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Gartner: Nearly half of CIOs planning to deploy artificial intelligence

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Meaningful artificial intelligence (AI) deployments are just beginning to take place, according to Gartner, Inc. Gartner’s 2018 CIO Agenda Survey shows that 4 percent of CIOs have implemented AI, while a further 46 percent have developed plans to do so.

“Despite huge levels of interest in AI technologies, current implementations remain at quite low levels,” says Whit Andrews, research vice president and distinguished analyst at Gartner. “However, there is potential for strong growth as CIOs begin piloting AI programs through a combination of buy, build and outsource efforts.”

As with most emerging or unfamiliar technologies, early adopters are facing many obstacles to the progress of AI in their organizations. Gartner analysts have identified the following four lessons that have emerged from these early AI projects.

  1. Aim low at first. Don’t fall into the trap of primarily seeking hard outcomes, such as direct financial gains, with AI projects,” says Andrews. “In general, it’s best to start AI projects with a small scope and aim for ‘soft’ outcomes, such as process improvements, customer satisfaction or financial benchmarking.” Expect AI projects to produce, at best, lessons that will help with subsequent, larger experiments, pilots and implementations. In some organizations, a financial target will be a requirement to start the project.
  2. Focus on augmenting people, not replacing them. Big technological advances are often historically associated with a reduction in staff head count. While reducing labor costs is attractive to business executives, it is likely to create resistance from those whose jobs appear to be at risk. In pursuing this way of thinking, organizations can miss out on real opportunities to use the technology effectively. “We advise our clients that the most transformational benefits of AI in the near term will arise from using it to enable employees to pursue higher-value activities,” Andrews added. Gartner predicts that by 2020, 20 percent of organizations will dedicate workers to monitoring and guiding neural networks.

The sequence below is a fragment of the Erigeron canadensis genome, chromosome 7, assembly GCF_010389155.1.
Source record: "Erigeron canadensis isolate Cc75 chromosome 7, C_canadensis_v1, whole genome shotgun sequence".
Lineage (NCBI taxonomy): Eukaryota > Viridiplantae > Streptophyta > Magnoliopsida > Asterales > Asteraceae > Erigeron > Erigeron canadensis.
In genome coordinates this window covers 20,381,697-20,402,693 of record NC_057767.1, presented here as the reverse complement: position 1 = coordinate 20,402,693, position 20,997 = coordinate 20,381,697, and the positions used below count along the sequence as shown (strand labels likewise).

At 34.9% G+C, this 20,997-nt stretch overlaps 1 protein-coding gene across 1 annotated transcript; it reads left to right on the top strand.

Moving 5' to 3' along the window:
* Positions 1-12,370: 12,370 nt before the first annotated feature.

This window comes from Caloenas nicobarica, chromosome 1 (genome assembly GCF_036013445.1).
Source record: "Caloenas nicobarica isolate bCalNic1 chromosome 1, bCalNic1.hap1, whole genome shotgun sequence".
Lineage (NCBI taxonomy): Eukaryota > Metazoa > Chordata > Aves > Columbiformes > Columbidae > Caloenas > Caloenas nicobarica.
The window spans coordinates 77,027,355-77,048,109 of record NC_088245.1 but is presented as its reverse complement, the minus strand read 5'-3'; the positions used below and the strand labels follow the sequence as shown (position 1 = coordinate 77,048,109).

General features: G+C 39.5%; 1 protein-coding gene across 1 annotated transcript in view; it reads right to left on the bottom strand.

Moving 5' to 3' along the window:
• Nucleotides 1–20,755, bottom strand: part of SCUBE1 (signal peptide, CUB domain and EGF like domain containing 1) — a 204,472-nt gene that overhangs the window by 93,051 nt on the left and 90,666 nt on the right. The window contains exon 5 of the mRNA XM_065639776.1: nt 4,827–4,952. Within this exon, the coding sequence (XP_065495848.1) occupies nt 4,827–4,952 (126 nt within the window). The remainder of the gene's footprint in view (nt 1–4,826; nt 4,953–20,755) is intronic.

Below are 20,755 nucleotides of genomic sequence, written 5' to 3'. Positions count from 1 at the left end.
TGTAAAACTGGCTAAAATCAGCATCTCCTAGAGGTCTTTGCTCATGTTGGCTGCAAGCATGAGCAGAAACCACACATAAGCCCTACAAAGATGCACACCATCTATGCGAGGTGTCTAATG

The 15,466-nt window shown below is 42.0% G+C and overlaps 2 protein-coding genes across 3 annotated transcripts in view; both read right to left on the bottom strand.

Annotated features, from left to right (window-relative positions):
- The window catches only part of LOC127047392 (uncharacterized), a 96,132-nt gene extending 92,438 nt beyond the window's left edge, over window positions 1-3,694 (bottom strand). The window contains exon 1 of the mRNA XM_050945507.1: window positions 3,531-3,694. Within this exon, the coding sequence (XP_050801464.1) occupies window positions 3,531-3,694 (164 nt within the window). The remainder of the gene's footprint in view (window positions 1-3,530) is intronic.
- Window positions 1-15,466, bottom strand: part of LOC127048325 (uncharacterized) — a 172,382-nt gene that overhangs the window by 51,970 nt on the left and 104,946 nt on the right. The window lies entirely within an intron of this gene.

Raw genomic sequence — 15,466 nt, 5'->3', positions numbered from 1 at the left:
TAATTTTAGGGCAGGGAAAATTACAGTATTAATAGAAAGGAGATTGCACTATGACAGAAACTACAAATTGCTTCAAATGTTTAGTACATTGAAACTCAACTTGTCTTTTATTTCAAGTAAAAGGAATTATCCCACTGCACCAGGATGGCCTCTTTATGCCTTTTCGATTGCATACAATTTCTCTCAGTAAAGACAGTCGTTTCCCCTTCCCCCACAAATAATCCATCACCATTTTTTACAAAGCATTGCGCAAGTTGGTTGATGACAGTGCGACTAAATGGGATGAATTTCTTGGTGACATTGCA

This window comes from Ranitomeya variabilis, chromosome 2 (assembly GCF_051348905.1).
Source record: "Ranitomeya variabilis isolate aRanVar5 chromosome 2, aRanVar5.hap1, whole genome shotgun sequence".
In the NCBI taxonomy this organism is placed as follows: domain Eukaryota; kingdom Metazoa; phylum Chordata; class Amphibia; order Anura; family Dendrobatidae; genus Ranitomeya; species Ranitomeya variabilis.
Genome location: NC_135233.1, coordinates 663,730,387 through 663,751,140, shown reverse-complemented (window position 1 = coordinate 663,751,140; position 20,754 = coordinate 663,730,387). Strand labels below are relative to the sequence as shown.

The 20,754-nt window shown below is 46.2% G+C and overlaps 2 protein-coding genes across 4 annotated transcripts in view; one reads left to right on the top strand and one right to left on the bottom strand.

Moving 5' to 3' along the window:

3. Plan for knowledge transfer. Conversations with Gartner clients reveal that most organizations aren’t well-prepared for implementing AI. Specifically, they lack internal skills in data science and plan to rely to a high degree on external providers to fill the gap. Fifty-three percent of organizations in the CIO survey rated their own ability to mine and exploit data as “limited” – the lowest level. Gartner predicts that through 2022, 85 percent of AI projects will deliver erroneous outcomes due to bias in data, algorithms or the teams responsible for managing them.Data is the fuel for AI, so organizations need to prepare now to store and manage even larger amounts of data for AI initiatives,” says Jim Hare, research vice president at Gartner.
  4. Choose transparent AI solutions. AI projects will often involve software or systems from external service providers. It’s important that some insight into how decisions are reached is built into any service agreement. “Whether an AI system produces the right answer is not the only concern,” says Andrews. “Executives need to understand why it is effective and offer insights into its reasoning when it’s not.” Although it may not always be possible to explain all the details of an advanced analytical model, such as a deep neural network, it’s important to at least offer some kind of visualization of the potential choices. In fact, in situations where decisions are subject to regulation and auditing, it may be a legal requirement to provide this kind of transparency.

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